A Complete Guide To A Nozawa Onsen Snow Holiday
Japan is famous for its powder. In 2010 and 2013 we visited Hokkaido, Japan’s northernmost prefecture, and were graced with many powder days. It was time to visit the Land of the Rising Sun once again in search of powder and we chose Nozawa Onsen as our destination. If you haven't already, check out Jen's handy photo guide of Nozawa Onsen.
Nozawa Onsen Snow Resort is located approx. 350km northwest of Tokyo, and can be easily reached from Narita airport via direct coach or the High-Speed Bullet Train (Shinkansen). The Nozawa Onsen village is located at the resort base and the snow season runs from late November to early May. With annual snowfall around 8-10 metres, the base at the top of Mt Kenashi (elevation 1650 metres) is often 4-5 metres!
Getting To Nozawa Onsen
Unlike the Hokkaido resorts, there is no need to fly from Tokyo to the Nozawa Onsen Ski Resort. Catching a bus from Narita is easy and about $AUD130 each way. We used Nagano Snow Shuttle and it was hassle free, direct from Narita to our accommodation. It does take a while though – waiting at the airport until departure (our flight arrived 5:00pm and the shuttle didn’t leave until 7:00pm) plus transfer, meant we didn’t arrive in Nozawa until midnight. If you’d like to experience the Bullet Train, that’s a good option too and takes around 90 mins less. A little more planning required and slightly more expensive at around $AUD145 to Iiyama and then a bus from Iiyama to Nozawa Onsen ($AUD7).
Nozawa Onsen Village
The first thing you notice when arriving in Nozawa Onsen is how traditional it feels compared to places like Niseko. This place was a Japanese mountain village first, snow resort second. We found it really refreshing and as a tourist you feel like you’re getting a better taste of traditional Japanese culture. We do love ‘resort’ towns too but this was a welcome change.
A note on language
English is definitely the second language in Nozawa Onsen so be prepared to learn a few rudimentary Japanese phrases and download the Google Translate app. The locals will be beaming if you at least have a go at greeting them in the morning with an “ohayo gozaimasu”, pronounced “oh-high-yoh go-zah-ee-moss”, or thanking them with an “arigatou gozaimasu”. We entered many places to eat with no more than a few phrases, and although the staff couldn’t speak any English, we got on just fine. And most restaurants will either have the food on display or pictures, so pointing and nodding often work! The Japanese are polite and accommodating so you’ll never feel like you’re not welcome. It actually adds to the experience so don’t let the language put you off because it’s not a barrier.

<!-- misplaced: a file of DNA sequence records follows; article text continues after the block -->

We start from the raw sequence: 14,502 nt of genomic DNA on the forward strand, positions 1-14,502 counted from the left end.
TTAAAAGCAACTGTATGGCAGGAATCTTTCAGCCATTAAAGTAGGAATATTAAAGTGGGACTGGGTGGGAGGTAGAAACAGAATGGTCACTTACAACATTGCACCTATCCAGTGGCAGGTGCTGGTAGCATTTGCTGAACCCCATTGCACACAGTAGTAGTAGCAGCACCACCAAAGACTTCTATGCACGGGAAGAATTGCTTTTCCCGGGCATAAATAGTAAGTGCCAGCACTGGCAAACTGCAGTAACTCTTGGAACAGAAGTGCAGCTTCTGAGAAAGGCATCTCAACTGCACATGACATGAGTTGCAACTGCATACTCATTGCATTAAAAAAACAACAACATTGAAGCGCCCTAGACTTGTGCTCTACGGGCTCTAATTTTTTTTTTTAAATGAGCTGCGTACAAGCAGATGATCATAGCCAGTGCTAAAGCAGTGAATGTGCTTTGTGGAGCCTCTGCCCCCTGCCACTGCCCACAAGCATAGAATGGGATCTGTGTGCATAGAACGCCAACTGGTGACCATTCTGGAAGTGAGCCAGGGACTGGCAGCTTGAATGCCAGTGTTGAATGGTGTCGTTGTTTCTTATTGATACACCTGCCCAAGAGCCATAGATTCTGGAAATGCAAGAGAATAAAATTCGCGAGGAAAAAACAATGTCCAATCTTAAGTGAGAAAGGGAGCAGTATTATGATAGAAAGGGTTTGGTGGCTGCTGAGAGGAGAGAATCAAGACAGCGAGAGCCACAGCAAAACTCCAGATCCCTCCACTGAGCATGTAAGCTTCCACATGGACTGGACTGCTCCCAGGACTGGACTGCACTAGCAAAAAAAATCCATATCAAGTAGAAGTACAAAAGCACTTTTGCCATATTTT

Nozawa Onsen Accommodation
Traditional doesn’t mean you’re missing out on anything and as a starter, we found our accommodation comfortable and affordable. We ended up booking with Nozawa Onsen Holidays which have a few properties scattered around the village. We stayed in Villa Nozawa. A well-run operation, with English speaking hosts, it made our transition from transit to bed very easy. As part of our deal, we got a hearty breakfast included every day which set us up perfectly for a day on the mountain.
Want a Nozawa Onsen ski package? Well, Nozawa Onsen Holidays also helped us with our transfers to and from Narita with Nagano Snow Shuttles. They also have in-house ski and snowboard rental available so your gear is delivered to your door. A much easier solution than dealing with multiple parties.
Food and Going Out in Nozawa Onsen
Wow. Can I say that again, wow! It’s not only the powder which keeps us coming back to Japan, it’s the food. Whether on-hill or in the village, you won’t be disappointed with the culinary delights on offer. Great value too compared to eating on the mountain in Western snow resorts.